Jonne Heiskanen juggled apples while working at the Juice Bar in the shopping centre Itis, Helsinki. Foreign real estate investors are particularly drawn by the Helsinki region's large shopping centres.International real estate investors are returning to the Helsinki region after a few-year absence. Last year, foreign real estate investments in Finland – and particularly in the capital region – grew considerably in comparison to the preceding four years, reveals Erkki Hakala, the managing director of the property transactions advisor Catella.

“In terms of investments, we are returning to the levels that preceded the boom in 2007,” Hakala says.

After discovering Finland in the early 2000s, foreign real estate investors and equity funds have acquired Finnish properties valued at a minimum of 15 billion euros. Although exact statistics are unavailable, most of the money ends up in the capital region, with especially Helsinki welcoming foreign investors with open arms.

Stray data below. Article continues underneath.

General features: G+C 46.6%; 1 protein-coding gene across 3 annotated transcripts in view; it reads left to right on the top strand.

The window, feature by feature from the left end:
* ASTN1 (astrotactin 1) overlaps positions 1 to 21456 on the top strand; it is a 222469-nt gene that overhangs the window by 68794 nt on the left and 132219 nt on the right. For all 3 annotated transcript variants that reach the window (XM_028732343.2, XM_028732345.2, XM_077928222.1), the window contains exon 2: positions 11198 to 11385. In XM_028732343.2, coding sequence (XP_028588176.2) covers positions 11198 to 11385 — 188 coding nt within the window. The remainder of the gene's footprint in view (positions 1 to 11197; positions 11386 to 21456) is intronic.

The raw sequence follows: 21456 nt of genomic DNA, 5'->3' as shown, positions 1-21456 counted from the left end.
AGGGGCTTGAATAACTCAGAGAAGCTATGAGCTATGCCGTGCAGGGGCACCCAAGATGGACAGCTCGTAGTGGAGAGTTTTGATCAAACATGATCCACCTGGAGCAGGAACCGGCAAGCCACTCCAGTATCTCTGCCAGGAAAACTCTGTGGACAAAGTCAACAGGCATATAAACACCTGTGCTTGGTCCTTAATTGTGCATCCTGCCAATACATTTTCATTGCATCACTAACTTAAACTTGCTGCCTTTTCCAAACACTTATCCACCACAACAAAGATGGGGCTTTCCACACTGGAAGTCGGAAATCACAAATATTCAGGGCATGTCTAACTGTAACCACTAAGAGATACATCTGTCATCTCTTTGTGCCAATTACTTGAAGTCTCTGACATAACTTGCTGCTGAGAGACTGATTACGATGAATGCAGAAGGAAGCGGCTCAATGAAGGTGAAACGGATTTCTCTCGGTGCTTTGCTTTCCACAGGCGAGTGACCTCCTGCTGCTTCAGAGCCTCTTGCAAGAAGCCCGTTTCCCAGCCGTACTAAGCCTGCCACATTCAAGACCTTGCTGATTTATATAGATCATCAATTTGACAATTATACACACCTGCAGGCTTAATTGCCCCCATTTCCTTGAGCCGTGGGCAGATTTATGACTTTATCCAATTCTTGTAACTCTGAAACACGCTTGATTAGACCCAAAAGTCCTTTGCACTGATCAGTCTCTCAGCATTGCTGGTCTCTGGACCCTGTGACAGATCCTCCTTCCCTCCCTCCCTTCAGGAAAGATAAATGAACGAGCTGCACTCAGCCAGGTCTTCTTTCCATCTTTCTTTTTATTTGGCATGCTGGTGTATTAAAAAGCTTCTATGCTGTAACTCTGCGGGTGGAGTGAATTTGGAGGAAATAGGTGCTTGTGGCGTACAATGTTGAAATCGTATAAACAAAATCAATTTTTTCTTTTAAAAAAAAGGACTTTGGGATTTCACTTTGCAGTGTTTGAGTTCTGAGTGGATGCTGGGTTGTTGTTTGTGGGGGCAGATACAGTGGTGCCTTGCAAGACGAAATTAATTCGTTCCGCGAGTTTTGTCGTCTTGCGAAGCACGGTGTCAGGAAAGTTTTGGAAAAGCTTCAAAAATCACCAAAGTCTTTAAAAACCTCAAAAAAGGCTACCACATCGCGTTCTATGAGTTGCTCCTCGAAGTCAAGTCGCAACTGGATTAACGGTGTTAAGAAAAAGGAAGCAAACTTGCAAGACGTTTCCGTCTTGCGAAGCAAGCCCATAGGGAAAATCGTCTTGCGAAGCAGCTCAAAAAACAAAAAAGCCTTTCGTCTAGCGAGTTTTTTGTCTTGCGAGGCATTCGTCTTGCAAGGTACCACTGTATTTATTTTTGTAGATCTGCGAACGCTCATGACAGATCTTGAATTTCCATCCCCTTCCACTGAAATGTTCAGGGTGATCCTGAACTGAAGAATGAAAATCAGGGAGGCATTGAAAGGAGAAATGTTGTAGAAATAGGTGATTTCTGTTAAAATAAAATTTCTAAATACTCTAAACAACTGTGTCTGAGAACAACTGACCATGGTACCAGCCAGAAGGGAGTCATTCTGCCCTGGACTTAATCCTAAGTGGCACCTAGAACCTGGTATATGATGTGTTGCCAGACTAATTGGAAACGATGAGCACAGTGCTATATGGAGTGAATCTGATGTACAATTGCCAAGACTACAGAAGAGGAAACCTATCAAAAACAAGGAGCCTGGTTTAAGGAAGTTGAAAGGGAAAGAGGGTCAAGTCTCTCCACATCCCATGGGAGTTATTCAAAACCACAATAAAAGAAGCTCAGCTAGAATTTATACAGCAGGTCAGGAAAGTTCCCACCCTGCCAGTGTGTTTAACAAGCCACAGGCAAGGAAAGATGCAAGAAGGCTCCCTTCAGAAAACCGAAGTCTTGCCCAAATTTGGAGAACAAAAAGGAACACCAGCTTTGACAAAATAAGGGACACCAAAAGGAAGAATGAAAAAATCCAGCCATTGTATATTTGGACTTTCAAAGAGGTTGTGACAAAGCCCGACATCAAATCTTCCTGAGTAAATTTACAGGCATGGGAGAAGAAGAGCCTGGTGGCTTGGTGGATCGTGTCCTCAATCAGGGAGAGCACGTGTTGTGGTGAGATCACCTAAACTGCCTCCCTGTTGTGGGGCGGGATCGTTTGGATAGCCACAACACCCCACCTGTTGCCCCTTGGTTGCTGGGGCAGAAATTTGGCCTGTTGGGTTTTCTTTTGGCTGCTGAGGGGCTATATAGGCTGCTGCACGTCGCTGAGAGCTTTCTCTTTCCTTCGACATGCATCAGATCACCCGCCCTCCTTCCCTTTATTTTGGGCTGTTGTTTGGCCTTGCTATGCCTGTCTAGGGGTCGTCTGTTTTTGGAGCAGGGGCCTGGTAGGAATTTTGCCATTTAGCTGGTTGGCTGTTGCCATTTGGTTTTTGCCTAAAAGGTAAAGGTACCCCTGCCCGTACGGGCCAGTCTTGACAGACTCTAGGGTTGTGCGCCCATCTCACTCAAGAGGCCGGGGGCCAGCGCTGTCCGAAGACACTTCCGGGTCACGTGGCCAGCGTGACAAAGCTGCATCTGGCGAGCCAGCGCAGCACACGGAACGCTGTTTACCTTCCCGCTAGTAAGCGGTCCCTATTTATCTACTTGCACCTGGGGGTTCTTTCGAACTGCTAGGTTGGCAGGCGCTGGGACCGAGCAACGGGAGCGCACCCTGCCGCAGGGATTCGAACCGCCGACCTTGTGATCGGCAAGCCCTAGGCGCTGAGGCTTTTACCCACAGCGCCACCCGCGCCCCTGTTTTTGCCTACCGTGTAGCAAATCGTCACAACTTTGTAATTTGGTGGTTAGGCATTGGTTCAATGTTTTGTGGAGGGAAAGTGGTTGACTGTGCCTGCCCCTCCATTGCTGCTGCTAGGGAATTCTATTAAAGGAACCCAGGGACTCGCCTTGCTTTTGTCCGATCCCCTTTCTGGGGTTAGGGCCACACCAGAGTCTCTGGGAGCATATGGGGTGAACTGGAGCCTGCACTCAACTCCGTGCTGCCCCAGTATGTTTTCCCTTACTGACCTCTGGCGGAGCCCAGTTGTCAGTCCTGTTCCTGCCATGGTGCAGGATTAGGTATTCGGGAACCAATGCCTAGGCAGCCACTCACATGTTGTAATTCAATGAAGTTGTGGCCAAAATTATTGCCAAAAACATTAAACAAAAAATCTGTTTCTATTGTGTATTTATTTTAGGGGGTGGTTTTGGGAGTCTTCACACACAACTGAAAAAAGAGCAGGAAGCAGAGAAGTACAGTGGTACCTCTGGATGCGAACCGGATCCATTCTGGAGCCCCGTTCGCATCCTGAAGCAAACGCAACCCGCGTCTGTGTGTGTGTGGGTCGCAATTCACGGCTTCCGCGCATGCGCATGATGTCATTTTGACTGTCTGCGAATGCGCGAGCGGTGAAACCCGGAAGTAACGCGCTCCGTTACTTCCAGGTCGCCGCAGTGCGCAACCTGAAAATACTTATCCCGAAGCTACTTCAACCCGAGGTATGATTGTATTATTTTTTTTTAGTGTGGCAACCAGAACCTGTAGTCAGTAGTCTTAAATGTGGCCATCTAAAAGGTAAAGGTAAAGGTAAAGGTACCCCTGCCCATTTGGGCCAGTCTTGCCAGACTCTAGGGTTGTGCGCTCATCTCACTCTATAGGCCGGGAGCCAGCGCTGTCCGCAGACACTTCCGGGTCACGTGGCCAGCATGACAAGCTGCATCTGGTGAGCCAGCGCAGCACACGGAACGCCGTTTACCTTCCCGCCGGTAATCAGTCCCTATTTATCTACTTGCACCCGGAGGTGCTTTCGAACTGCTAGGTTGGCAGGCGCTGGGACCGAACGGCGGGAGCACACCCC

“They bring us capital, […] and capital is welcome,” summarises Hannu Penttilä (SDP), the deputy mayor of Helsinki.

The investments peaked in 2007, when foreign investors acquired Finnish properties valued at nearly four billion euros. In the subsequent years, however, real estate investments waned across the world in the face of economic uncertainty and difficulties in securing capital.

“Helsinki is the number one target in Finland. It's difficult to kindle the interest of international investors in smaller localities,” says Thomas Blumberg, an expert at the consulting firm PwC.

Blumberg is confident that investment activity will pick up in the coming years, but also calls attention to the problems in the Helsinki region's real estate market. “There is a lack of suitable targets on the market. Nor is the fact that the capital region has one million square metres of empty office space exactly good news.”

Both Blumberg and Hakala also estimate that the illiquidity of the Finnish market is a disincentive to foreign investors. In Sweden, the size of the real estate market is five times that of Finland and transactions are completed notably faster. For investors, being able to sell their assets is an important factor when mulling over an investment opportunity.

Thus far, international investors have been drawn particularly by the Helsinki region's large shopping centres, most of which are currently in foreign ownership.

Jyri Hänninen, Joonas Laitinen – HS
Aleksi Teivainen – HT
Photo: Aku Isotalo / HS